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White House delays the release of secret JFK assassination records, citing COVID-19

The White House has announced that a trove of remaining records concerning the assassination of former President John F. Kennedy will not be released as planned, due to the COVID-19 pandemic.

Congress declared in 1992 that all government records surrounding Kennedy's assassination "should be eventually disclosed to enable the public to become fully informed about the history surrounding the assassination."

But a part of that law also says that the release of these records can be postponed if their public disclosure would cause "identifiable harm" to military, intelligence, law enforcement or foreign operations.

The National Archives says it needs more time

In a memo released Friday, the White House said the National Archives and Records Administration has concluded that, because of the COVID-19 pandemic, it requires additional time to consult with government agencies to determine how much more information about the 1963 assassination can be released.

According to the memo, the archivist of the United States has told the White House that "making these decisions is a matter that requires a professional, scholarly, and orderly process; not decisions or releases made in haste."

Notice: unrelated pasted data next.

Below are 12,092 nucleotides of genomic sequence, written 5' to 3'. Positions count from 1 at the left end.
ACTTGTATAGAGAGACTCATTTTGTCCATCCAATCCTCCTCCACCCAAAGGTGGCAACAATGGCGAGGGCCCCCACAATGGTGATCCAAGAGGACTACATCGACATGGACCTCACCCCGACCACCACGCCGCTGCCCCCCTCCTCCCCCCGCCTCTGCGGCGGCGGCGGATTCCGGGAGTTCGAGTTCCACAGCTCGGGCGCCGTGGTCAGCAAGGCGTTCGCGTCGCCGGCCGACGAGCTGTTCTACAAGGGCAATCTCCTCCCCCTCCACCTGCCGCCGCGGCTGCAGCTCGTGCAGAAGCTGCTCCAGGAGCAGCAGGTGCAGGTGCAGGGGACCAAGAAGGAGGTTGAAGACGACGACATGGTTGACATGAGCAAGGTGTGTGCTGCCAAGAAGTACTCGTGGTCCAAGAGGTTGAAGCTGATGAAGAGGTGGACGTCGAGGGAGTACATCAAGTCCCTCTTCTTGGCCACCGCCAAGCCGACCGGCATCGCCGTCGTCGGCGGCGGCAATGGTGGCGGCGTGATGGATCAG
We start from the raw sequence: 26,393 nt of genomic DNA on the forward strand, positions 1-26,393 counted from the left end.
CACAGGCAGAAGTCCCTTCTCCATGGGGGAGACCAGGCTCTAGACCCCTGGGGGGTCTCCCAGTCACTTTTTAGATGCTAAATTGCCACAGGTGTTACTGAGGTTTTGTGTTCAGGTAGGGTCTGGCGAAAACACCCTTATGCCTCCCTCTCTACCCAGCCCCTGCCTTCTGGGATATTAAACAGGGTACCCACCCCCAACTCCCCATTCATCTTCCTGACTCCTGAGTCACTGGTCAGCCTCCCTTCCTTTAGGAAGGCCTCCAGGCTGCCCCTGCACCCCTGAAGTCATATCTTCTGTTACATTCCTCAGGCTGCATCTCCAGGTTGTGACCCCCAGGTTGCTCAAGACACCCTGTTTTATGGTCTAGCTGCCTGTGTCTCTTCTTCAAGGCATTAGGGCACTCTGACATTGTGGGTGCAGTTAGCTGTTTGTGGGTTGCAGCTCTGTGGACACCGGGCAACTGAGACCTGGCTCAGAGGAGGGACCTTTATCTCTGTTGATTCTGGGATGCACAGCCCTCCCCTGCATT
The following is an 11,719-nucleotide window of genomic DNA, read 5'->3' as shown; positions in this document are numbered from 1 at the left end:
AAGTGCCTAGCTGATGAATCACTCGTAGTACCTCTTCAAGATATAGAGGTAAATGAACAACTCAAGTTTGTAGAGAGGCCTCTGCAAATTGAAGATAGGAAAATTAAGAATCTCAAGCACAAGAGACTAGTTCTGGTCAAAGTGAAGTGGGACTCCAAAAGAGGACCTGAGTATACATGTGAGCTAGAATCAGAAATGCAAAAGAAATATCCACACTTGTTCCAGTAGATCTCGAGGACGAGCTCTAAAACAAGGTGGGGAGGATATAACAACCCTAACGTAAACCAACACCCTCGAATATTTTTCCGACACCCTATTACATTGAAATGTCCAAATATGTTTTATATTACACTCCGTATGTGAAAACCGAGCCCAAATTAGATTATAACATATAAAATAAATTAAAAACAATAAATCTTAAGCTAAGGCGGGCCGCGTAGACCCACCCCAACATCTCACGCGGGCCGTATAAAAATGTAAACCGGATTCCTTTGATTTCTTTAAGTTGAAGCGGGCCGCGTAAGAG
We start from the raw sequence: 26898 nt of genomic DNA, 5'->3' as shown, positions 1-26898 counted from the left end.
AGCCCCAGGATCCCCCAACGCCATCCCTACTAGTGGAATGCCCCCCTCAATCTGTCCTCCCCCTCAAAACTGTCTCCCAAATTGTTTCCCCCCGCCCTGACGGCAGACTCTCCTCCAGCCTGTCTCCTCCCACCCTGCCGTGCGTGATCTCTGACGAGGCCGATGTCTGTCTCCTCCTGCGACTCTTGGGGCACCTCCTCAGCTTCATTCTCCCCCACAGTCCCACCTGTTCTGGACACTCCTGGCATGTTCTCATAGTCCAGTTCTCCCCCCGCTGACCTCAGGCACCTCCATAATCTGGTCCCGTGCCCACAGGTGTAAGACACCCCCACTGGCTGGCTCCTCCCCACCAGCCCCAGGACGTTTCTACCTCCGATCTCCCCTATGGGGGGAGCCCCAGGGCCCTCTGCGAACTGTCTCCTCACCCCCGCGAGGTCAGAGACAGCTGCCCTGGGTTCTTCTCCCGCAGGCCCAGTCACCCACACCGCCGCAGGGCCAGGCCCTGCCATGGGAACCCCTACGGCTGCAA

Instead, the archivist and White House have agreed that the full disclosure of these records will be postponed until Dec. 15, 2022. If there is information that the archivist and agencies examines that does not need to be postponed, that will be released on Dec. 15, 2021.

In 2017, former President Donald Trump pledged to release all the remaining documents on the Kennedy assassination. But in 2018, he reversed course and delayed the release, citing national security concerns.

The White House wants to eventually digitize all the records

Friday's memo also outlines how the records from the Kennedy assassination can be made more readily available to the public. More than 250,000 records have already been fully released, but many are only available to view at a National Archives facility in College Park, Md., near Washington D.C.

Now, the White House has asked the archivist to draft a plan that will digitize the records and make the entire collection available to view online.

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Deepa Shivaram is a multi-platform political reporter on NPR's Washington Desk.